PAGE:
In a bombshell report on Tuesday night, the New York Times‘ C. J. Chivers revealed the existence of a “largely secret chapter” in the Iraq War. Between 2004 and 2011, American troops and Iraqi police officers repeatedly found chemical weapons produced by Saddam Hussein’s regime before 1991, and at least 17 U.S. service members were wounded by deteriorating shells filled with nerve or mustard agents. The men suffered burns, severe blisters, respiratory problems, and other long-lasting health problems, but the U.S. government prevented the troops from receiving medical care, and refused to recognize that they had been wounded in the line of duty. And to make matters worse, ISIS now controls the area where most of the weapons were found.
There’s a lot of infuriating information in the 10,000-word report and accompanying documentary. Instead, conservatives quickly pounced on one point that isn’t even true: U.S. troops found weapons of mass destruction in Iraq, so President Bush was right to invade.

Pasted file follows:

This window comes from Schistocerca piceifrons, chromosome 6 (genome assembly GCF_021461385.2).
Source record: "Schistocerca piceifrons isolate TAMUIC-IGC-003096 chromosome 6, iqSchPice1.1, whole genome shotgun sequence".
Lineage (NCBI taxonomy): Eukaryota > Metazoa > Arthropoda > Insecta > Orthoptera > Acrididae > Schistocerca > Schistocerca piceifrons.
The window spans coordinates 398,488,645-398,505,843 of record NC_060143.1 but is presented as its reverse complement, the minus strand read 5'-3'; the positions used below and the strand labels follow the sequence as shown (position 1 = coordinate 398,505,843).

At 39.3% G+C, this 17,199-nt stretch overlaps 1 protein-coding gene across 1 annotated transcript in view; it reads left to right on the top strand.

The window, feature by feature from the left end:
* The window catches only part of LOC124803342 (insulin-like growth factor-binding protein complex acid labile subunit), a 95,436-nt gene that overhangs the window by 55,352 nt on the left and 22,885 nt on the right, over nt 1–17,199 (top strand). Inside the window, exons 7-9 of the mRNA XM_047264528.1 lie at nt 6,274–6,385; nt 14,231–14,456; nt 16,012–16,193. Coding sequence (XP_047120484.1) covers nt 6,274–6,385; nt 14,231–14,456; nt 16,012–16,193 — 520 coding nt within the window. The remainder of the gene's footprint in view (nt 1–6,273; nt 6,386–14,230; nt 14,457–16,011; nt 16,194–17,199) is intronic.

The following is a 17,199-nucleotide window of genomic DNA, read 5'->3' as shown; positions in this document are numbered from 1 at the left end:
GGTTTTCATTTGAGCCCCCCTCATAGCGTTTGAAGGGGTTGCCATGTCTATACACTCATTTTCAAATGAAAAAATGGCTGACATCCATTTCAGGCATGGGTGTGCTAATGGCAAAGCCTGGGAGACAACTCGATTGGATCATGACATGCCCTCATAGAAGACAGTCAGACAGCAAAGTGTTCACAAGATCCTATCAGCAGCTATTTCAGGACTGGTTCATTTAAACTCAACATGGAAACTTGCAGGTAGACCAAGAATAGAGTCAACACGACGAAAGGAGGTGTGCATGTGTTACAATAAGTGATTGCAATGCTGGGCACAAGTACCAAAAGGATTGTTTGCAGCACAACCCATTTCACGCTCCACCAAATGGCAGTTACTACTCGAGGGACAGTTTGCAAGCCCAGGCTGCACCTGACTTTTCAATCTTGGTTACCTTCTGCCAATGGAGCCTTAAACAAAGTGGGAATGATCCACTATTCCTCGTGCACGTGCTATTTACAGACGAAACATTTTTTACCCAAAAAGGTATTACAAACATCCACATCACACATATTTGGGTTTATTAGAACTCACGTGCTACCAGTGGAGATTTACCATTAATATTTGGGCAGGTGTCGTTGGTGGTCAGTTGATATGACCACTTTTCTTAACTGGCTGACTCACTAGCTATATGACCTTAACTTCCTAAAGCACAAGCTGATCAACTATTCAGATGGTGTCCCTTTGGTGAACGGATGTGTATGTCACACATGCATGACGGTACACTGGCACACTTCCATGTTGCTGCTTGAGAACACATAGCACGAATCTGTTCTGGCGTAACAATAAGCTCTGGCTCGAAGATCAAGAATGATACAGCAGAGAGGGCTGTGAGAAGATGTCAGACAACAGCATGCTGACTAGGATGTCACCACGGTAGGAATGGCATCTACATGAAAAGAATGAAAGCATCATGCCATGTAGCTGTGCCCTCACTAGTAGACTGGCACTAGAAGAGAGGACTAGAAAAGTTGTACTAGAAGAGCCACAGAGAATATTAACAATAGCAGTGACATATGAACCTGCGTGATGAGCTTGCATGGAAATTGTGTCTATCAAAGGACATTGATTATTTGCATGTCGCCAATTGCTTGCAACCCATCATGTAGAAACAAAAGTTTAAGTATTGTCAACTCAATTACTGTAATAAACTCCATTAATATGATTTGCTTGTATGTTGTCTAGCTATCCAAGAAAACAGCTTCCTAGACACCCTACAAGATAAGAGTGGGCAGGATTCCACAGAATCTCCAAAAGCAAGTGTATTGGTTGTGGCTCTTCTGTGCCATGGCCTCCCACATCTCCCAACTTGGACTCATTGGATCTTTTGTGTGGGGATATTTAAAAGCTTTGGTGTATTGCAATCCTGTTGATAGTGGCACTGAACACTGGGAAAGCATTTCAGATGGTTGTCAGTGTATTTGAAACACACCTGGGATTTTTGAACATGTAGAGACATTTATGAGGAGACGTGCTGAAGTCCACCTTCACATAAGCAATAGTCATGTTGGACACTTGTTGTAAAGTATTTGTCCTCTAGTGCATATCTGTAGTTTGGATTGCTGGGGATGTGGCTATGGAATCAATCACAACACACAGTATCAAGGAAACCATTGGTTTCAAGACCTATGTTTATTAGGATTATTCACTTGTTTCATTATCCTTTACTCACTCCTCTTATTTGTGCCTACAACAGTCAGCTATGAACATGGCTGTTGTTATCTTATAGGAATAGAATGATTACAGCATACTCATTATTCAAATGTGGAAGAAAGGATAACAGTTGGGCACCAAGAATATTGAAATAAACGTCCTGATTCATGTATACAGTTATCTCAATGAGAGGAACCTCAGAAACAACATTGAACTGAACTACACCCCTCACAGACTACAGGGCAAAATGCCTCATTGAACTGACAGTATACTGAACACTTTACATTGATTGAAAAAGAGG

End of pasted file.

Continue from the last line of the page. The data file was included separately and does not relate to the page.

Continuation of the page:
It’s well known that Saddam Hussein produced chemical weapons in the 1980s during the Iran-Iraq war, and by 2003 the shells and rockets were so old and damaged that they could not be used as designed. The Times report makes it abundantly clear that these were not the WMDs the Bush administration was referring to in the lead up to the war. This is the tenth paragraph:
The United States had gone to war declaring it must destroy an active weapons of mass destruction program. Instead, American troops gradually found and ultimately suffered from the remnants of long-abandoned programs, built in close collaboration with the West.
A few paragraphs down, Chivers makes the point even more explicitly:
The discoveries of these chemical weapons did not support the government’s invasion rationale.
After the terrorist attacks of Sept. 11, 2001, Mr. Bush insisted that Mr. Hussein was hiding an active weapons of mass destruction program, in defiance of international will and at the world’s risk. United Nations inspectors said they could not find evidence for these claims.
The Times reports that “American troops secretly reported finding roughly 5,000 chemical warheads, shells or aviation bombs,” which is far more than previously reported, but it’s been known for the past decade that old chemical weapons were found in Iraq.